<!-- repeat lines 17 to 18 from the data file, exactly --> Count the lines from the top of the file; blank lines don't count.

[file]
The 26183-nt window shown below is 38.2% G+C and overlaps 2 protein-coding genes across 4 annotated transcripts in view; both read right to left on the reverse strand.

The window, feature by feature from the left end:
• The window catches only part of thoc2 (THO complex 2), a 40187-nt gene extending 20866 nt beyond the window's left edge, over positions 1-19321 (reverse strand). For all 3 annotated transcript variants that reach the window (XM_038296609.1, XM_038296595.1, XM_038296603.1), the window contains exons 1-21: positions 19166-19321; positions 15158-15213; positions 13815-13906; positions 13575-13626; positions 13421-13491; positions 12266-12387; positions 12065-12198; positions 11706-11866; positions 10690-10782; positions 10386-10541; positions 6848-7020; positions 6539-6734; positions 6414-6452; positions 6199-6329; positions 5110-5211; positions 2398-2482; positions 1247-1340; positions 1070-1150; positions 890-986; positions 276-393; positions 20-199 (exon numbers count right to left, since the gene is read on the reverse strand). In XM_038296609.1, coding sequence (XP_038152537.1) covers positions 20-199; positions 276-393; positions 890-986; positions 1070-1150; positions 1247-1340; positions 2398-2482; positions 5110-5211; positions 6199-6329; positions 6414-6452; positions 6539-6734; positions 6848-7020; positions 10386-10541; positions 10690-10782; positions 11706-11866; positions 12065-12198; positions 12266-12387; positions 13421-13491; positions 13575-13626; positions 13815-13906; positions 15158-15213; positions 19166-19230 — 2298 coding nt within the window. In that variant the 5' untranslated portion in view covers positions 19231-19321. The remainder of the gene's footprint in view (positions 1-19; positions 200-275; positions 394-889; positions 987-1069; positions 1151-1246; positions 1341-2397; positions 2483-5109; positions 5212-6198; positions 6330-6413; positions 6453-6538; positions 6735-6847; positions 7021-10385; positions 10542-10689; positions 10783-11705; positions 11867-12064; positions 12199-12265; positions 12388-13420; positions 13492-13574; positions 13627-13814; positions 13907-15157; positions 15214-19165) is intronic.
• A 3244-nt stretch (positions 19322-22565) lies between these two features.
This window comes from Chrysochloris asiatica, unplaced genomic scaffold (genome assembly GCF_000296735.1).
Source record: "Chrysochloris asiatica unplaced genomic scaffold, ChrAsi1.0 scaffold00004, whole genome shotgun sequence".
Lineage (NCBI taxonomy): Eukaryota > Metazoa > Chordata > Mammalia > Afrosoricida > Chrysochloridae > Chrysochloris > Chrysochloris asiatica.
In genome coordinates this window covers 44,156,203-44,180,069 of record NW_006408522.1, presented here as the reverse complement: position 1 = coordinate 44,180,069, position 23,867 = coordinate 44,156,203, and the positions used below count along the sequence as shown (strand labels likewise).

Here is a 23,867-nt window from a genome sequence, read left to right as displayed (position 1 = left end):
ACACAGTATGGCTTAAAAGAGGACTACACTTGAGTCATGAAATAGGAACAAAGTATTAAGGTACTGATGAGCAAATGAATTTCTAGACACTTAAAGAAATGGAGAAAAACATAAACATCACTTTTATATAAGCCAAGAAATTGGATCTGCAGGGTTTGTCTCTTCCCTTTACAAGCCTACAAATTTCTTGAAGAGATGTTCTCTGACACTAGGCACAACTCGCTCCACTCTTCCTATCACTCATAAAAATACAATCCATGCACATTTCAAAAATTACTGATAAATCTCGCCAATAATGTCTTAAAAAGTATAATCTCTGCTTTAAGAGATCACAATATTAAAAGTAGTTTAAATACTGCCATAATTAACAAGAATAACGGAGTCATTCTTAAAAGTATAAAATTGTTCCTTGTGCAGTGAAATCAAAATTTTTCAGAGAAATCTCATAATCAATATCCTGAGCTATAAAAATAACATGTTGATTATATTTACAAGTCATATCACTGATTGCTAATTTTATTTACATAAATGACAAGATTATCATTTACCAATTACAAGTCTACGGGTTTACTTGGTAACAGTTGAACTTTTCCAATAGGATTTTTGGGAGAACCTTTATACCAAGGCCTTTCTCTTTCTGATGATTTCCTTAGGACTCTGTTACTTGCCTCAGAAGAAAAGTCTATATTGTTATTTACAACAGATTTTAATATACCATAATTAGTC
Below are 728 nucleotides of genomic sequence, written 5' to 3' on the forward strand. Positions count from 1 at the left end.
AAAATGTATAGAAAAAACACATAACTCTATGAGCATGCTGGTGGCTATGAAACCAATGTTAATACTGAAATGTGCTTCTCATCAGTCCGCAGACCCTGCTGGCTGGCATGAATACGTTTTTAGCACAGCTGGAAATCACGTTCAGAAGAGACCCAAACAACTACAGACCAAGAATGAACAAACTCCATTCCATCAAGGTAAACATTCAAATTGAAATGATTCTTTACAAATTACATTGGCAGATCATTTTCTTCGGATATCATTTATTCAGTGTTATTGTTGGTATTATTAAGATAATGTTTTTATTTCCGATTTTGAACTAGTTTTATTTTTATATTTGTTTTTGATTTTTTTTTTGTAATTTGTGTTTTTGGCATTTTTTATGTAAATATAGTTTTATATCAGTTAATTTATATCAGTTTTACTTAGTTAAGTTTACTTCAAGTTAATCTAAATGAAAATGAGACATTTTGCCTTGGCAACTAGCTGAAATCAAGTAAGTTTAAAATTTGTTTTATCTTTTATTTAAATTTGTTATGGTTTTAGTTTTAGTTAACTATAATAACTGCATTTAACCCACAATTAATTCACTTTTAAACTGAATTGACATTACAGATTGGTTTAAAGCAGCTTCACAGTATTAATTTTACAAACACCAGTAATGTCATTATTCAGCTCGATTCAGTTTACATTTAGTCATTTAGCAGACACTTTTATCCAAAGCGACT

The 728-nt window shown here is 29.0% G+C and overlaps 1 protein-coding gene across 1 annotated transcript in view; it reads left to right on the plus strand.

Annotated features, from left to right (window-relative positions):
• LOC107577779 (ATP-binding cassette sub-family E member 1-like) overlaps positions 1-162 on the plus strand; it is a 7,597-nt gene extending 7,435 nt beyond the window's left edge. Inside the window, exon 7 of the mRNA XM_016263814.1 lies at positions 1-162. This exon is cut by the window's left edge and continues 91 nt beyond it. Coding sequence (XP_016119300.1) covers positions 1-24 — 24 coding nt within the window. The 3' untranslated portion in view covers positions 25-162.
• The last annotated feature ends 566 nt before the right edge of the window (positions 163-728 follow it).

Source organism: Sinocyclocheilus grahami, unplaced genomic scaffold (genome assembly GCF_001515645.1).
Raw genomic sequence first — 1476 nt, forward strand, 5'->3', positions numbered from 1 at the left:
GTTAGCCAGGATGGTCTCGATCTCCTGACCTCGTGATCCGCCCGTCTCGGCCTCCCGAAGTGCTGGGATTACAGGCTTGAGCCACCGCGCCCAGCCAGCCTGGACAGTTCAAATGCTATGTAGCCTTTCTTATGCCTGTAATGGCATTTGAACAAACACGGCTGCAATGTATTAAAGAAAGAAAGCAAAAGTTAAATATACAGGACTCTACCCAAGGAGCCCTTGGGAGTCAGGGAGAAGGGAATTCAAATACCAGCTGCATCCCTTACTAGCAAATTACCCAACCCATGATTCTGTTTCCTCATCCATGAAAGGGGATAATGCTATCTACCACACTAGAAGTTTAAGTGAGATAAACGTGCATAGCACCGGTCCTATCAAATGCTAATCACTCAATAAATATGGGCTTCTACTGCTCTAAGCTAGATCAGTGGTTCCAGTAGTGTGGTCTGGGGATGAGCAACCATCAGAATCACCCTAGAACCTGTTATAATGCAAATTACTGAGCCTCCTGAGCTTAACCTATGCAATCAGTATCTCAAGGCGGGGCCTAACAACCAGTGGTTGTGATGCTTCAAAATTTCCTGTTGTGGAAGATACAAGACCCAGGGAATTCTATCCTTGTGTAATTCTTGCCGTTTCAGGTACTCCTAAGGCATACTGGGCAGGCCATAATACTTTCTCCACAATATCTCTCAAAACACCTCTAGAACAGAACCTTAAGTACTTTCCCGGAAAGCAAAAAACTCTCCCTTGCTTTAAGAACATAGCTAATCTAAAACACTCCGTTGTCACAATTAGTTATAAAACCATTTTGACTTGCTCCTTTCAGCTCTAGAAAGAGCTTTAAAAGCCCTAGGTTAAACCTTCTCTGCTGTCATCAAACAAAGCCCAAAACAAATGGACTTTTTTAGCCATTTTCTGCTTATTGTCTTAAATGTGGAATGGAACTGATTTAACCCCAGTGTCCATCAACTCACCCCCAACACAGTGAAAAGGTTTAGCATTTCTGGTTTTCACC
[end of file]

Source organism: Sinocyclocheilus grahami, unplaced genomic scaffold (genome assembly GCF_001515645.1).
Raw genomic sequence first — 1476 nt, forward strand, 5'->3', positions numbered from 1 at the left: